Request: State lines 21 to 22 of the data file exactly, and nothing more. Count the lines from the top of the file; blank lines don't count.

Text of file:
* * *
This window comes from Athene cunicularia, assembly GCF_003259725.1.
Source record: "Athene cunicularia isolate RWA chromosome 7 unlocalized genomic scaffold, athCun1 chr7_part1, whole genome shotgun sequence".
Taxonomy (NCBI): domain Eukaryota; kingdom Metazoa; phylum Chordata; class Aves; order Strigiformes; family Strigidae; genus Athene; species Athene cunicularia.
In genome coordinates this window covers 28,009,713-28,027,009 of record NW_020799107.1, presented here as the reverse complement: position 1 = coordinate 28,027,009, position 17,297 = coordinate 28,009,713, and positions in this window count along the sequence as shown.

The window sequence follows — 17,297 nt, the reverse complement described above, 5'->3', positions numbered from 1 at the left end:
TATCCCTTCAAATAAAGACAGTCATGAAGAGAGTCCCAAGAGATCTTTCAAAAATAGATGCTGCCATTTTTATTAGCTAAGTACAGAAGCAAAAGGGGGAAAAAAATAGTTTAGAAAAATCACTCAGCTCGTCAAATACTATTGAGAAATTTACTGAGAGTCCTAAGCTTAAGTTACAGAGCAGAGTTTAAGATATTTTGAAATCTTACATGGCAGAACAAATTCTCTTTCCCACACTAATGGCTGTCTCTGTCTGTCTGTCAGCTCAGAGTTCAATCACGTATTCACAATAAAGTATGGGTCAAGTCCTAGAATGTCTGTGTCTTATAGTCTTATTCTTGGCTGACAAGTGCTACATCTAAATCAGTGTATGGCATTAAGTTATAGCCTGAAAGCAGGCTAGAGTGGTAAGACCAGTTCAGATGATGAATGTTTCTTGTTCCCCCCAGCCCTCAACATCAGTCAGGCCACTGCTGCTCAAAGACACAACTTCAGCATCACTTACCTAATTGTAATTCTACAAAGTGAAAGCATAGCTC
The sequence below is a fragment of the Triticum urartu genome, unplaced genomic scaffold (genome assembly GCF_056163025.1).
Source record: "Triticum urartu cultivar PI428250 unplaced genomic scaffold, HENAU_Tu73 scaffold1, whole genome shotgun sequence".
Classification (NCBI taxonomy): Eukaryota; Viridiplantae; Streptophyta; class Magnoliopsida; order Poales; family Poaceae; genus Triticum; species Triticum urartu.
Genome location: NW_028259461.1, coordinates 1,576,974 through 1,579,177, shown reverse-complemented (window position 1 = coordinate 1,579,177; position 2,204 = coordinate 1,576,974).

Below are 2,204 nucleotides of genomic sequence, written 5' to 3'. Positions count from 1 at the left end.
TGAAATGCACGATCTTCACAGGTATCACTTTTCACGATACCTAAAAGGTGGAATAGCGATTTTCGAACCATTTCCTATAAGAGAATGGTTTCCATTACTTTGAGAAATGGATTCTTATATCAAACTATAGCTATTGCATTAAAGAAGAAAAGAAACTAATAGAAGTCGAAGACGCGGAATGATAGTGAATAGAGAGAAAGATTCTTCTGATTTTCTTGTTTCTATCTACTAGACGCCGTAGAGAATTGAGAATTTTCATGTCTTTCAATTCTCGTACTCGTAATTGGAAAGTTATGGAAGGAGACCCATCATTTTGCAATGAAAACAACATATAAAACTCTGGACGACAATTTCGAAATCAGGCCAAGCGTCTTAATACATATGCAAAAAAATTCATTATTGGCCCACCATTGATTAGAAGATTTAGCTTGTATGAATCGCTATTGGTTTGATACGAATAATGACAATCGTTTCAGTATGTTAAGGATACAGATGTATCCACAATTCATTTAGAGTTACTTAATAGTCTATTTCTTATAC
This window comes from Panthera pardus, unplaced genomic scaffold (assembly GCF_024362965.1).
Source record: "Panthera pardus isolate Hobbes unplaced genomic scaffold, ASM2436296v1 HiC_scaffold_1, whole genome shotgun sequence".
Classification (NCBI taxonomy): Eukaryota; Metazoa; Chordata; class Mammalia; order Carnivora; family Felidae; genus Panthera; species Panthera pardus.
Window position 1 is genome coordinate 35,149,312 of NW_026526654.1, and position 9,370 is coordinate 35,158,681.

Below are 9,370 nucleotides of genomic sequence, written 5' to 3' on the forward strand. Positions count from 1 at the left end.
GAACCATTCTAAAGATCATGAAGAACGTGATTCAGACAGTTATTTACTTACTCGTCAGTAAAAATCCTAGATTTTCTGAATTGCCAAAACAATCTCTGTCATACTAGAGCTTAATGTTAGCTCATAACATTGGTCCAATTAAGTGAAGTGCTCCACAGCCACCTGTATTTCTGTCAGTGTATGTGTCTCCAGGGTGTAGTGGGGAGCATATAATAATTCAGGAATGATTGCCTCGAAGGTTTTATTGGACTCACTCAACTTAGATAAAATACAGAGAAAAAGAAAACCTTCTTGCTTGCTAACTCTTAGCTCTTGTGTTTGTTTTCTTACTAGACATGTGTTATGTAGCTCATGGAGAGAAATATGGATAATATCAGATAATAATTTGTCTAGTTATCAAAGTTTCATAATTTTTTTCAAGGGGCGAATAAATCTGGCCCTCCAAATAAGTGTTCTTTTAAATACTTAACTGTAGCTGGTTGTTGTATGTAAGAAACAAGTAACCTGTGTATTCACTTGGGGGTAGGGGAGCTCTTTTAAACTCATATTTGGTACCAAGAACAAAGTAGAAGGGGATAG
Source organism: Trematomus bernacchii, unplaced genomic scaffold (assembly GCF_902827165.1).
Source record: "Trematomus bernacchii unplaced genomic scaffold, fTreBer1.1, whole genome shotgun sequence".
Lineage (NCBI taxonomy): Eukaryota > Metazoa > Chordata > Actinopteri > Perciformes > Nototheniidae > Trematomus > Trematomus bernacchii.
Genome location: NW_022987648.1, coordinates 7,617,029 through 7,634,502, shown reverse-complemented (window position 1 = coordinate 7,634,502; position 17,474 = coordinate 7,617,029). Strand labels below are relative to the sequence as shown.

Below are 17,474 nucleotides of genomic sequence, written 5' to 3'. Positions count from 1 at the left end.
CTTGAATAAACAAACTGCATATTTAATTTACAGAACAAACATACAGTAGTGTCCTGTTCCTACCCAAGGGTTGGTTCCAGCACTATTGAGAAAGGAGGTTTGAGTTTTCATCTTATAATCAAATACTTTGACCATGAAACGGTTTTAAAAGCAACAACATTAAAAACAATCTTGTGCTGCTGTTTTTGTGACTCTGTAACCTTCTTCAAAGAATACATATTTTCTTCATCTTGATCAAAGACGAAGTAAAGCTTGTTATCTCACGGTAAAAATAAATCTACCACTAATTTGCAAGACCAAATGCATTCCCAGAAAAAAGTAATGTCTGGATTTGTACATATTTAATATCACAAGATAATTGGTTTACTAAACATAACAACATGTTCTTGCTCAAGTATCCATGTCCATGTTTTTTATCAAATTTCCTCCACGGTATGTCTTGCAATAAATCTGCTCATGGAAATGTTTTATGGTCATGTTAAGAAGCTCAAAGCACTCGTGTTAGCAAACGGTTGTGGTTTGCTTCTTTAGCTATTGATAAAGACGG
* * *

Lineage (NCBI taxonomy): Eukaryota > Metazoa > Chordata > Actinopteri > Perciformes > Nototheniidae > Trematomus > Trematomus bernacchii.
Genome location: NW_022987648.1, coordinates 7,617,029 through 7,634,502, shown reverse-complemented (window position 1 = coordinate 7,634,502; position 17,474 = coordinate 7,617,029). Strand labels below are relative to the sequence as shown.